Comments and questions about plural marriage.
I'm sure that I will cover no new ground here. Most of what we now know about Joseph Smith and plural marriage have come to us courtesy of Brigham Young's efforts to convince the sons of Joseph Smith that their father had not only instituted the practice but was its leading practicing example. Plural Marriage led to the murder of Joseph Smith as well as to the mental breakdown of David Hyrum Smith (Joseph's youngest child) when he could not reconcile the man he believed had been his father with the man he really had been. David died in the Elgin Mental Hospital, in Illinois, not far from where I live right now.
Polygamy not a New Testament Doctrine
Polygamy does not appear to be part of the New Testament gospel. It is in direct conflict with Paul's teachings. It does not agree with the story of the creation of Adam and Eve. It appears that man is not complete without a woman, nor is a woman complete without a man: 1 Corinthians 11:11, "Nevertheless neither is the man without the woman, neither the woman without the man, in the Lord." Man and woman become one flesh (Gen 2:24, Matt 19:5, Mark 10:8, Eph 5:31). Paul even teaches (his own opinion) that remaining unmarried like he was is the best condition given the nearness of the end and the fact the he felt that those that were unmarried could best worship God without the worry of pleasing a spouse. Polygamy even appears to be a contradiction of D&C 49:15-16 which was a command for man to have only one wife: "And again, verily I say unto you, that whoso forbiddeth to marry is not ordained of God, for marriage is ordained of God unto man. Wherefore, it is lawful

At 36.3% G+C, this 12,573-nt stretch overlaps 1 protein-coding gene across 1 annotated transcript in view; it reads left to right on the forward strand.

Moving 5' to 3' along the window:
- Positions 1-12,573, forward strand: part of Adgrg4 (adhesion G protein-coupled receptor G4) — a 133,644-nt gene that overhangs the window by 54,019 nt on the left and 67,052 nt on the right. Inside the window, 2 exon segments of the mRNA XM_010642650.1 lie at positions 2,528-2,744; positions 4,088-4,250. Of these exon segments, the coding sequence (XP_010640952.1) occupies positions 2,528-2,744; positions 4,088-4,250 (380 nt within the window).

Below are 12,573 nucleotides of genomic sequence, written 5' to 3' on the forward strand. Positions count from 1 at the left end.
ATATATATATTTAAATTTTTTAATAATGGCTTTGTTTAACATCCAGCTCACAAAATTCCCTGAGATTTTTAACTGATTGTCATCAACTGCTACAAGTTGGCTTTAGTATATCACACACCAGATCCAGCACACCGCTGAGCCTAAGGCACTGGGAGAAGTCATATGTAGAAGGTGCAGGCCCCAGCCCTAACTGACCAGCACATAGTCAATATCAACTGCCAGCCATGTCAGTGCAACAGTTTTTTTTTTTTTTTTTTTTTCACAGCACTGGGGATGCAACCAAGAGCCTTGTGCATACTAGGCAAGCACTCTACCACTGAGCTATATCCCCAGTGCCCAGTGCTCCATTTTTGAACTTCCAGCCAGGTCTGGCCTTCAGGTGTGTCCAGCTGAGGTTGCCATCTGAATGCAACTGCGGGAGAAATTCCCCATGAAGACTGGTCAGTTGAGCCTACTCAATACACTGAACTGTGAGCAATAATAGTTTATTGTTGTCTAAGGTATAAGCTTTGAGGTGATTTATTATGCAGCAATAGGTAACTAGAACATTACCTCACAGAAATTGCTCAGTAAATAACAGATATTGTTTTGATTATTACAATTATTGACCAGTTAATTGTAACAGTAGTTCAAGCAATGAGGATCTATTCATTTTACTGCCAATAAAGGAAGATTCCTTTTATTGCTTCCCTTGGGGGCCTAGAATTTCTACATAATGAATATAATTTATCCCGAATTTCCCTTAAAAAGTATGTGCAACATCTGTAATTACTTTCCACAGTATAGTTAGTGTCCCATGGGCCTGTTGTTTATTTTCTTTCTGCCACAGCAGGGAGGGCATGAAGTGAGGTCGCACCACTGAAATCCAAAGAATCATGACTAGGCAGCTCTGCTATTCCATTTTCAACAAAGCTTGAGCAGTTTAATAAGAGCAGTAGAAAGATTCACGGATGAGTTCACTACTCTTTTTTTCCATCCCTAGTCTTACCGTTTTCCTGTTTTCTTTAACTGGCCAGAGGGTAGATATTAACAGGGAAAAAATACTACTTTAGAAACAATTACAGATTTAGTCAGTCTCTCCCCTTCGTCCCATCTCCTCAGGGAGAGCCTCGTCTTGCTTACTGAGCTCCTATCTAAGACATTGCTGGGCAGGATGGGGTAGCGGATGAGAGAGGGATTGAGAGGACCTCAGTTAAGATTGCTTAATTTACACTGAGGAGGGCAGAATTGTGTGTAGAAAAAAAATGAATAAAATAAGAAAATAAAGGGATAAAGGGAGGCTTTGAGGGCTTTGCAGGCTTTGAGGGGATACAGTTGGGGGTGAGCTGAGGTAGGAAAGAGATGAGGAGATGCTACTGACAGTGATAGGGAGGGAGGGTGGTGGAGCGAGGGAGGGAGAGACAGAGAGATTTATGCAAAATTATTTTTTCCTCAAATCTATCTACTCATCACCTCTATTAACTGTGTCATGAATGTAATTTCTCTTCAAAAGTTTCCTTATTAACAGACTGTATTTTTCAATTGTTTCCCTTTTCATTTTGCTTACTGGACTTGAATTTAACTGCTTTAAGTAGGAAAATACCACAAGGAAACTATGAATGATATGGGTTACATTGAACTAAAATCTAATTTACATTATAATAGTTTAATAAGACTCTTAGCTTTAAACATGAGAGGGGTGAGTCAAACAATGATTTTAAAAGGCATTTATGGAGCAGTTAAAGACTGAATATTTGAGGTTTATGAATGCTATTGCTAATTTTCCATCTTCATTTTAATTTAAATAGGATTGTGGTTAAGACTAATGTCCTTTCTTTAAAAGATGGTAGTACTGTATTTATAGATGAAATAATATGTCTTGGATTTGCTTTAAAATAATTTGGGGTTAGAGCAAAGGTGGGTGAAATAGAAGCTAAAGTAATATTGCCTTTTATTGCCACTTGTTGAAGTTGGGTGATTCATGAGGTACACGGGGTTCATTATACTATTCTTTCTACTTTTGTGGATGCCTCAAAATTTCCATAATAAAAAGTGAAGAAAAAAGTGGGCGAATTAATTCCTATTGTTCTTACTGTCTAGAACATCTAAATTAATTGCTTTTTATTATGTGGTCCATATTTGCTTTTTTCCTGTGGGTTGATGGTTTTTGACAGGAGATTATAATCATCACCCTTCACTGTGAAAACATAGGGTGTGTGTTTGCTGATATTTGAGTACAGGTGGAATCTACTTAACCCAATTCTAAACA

that he should have one wife, and they twain shall be one flesh, and all this that the earth might answer the end of its creation;" (italics added.)
Is it true that Joseph Smith married Helen Mar Kimball, the daughter of Heber C. Kimball and Vilate Kimball, a girl "who had scarcely seen her fifteenth summer"? According to Helen's 1881 autobiography, Joseph had promised eternal salvation for her and her parents if she would become his wife. She recorded that she gave herself "willingly to purchase so glorious a reward". Is it true however, that she had thought that her marriage was only to be a ceremony and nothing more and that later she would tell her mother, "I would never have been sealed to Joseph, had I known it was anything more than a ceremony". Apparently, Joseph insisted on a full conjugal relationship with his plural wives, which leads to my next question...
What happened to the children that were conceived from the many relationships that Joseph Smith had entered into? He obviously was capable of fathering children through his first wife Emma, his last child, David Hyrum, born just five months after his death.
How many wives did Joseph Smith really have? How many did Emma know about? Why did Emma teach her sons that Joseph had not practiced plural marriage? What was the role that Elizabeth Durfee played in the process of finding women for Joseph Smith? Do you see any parallels in the sexual behavior of Joseph Smith and David Koresh, formerly of Waco, Texas? Do you believe that Joseph really used the story that an angel of the Lord stood ready with a drawn sword to kill him if he refused to take more wives? (What a pick-up line!)
The patriarchs: Abraham, Isaac and Jacob